The United States “doesn’t have the luxury” of deporting millions of undocumented migrants as President-elect Donald Trump has threatened, Guatemala’s president argued Monday.
“Economically, the United States doesn’t have the luxury of throwing out 12 million inhabitants or people who are on its territory without papers given that they produce, consume and contribute to GDP growth in that country,” President Jimmy Morales told Guatemalan radio station Emisoras Unidas.
Trump, who takes over from Barack Obama on Friday with a Republican legislative majority, has sent chills through nearby Latin American countries, including Guatemala, with his repeated vows to expel millions of migrants without residency papers.
Morales said Guatemala had no contingency plans in case massive deportations did happen. But he stressed the incoming US leader would have to get lawmakers’ consent to follow through with his threat.
“The United States is a very institutional country where the executive branch isn’t the only one to take decisions,” he said.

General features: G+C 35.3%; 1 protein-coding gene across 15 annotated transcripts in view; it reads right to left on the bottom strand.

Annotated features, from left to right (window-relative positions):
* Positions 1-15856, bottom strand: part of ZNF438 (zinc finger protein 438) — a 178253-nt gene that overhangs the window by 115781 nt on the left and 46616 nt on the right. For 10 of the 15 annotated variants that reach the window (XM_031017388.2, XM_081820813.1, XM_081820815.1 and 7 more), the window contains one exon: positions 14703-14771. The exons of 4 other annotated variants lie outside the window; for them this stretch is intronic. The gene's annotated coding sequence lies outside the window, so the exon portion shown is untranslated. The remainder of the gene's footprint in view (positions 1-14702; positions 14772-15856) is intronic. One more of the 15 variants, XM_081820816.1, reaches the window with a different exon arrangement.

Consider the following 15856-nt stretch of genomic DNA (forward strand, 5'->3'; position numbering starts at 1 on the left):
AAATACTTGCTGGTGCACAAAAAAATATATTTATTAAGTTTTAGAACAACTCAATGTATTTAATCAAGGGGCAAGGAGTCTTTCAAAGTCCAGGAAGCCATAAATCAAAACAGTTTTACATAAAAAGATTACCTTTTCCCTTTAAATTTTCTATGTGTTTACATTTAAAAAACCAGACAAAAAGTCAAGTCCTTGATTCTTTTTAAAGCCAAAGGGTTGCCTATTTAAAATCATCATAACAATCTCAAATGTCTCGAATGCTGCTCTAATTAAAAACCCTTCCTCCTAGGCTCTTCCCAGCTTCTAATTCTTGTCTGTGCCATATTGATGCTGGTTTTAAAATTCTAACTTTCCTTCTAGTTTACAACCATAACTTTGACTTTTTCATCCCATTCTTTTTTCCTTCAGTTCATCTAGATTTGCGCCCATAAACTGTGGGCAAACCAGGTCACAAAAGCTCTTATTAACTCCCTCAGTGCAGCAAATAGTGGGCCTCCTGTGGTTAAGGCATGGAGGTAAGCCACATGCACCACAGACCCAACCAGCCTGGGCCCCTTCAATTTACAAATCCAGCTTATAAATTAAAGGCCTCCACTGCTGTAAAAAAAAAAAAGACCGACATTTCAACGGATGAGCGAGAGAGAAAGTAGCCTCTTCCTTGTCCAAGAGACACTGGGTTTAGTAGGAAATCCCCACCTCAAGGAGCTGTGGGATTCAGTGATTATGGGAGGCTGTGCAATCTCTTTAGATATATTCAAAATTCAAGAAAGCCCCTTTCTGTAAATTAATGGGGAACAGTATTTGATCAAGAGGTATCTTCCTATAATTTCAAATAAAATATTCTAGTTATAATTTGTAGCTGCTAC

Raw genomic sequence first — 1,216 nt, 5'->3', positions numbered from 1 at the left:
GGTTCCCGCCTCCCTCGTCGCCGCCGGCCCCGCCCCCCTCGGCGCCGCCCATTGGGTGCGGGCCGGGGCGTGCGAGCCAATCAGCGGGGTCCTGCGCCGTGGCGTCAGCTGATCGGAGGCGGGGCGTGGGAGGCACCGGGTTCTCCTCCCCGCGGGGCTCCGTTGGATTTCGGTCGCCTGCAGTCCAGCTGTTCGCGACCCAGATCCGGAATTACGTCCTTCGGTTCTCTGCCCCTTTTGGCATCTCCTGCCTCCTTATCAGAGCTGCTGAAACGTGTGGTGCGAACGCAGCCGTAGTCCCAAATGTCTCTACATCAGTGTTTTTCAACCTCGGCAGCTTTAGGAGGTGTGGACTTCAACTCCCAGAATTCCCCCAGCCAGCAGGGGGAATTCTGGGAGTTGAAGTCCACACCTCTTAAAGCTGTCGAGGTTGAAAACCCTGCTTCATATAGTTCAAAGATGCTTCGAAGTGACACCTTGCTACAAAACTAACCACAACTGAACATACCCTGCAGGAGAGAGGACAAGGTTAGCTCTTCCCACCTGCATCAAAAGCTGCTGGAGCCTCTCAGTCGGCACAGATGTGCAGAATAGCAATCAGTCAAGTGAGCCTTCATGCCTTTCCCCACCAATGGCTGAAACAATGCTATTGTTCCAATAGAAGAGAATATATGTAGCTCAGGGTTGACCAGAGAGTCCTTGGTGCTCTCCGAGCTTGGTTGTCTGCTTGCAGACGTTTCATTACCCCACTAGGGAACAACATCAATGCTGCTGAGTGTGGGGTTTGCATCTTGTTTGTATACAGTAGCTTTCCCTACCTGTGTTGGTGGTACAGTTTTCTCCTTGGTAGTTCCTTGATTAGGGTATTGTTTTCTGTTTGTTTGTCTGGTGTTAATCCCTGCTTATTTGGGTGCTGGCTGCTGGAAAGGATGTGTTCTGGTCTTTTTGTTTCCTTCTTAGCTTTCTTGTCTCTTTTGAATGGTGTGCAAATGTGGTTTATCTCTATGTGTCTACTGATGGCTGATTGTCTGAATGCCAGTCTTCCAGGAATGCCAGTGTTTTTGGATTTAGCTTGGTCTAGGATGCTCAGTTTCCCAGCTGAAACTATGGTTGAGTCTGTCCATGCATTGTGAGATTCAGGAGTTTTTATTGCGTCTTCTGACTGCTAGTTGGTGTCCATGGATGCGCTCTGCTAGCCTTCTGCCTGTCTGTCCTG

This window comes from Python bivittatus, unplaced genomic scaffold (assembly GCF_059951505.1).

“The Congress and Senate have a lot of power.”
Morales said his country had reinforced its consular staff in the United States, as had Central American neighbors El Salvador and Honduras as well as Mexico.
Official figures estimate there are around 1.5 million Guatemalans living in the United States, but that fewer than a third of them have legal residency.
Those migrants sent back more than $7 billion to Guatemala last year in remittances.
Guatemala is a country in Central America bordered by Mexico to the north and west, the Pacific Ocean to the southwest, Belize to the northeast, the Caribbean to the east, Honduras to the east and El Salvador to the southeast.
With an estimated population of around 15.8 million, it is the most populous state in Central America.
A representative democracy, its capital and largest city is Nueva Guatemala de la Asunción, also known as Guatemala City.
The territory of modern Guatemala once formed the core of the Maya civilization, which extended across Mesoamerica.
Most of the country was conquered by the Spanish in the 16th century, becoming part of the viceroyalty of New Spain.
It attained independence in 1821 as part of the Federal Republic of Central America, which dissolved in 1841.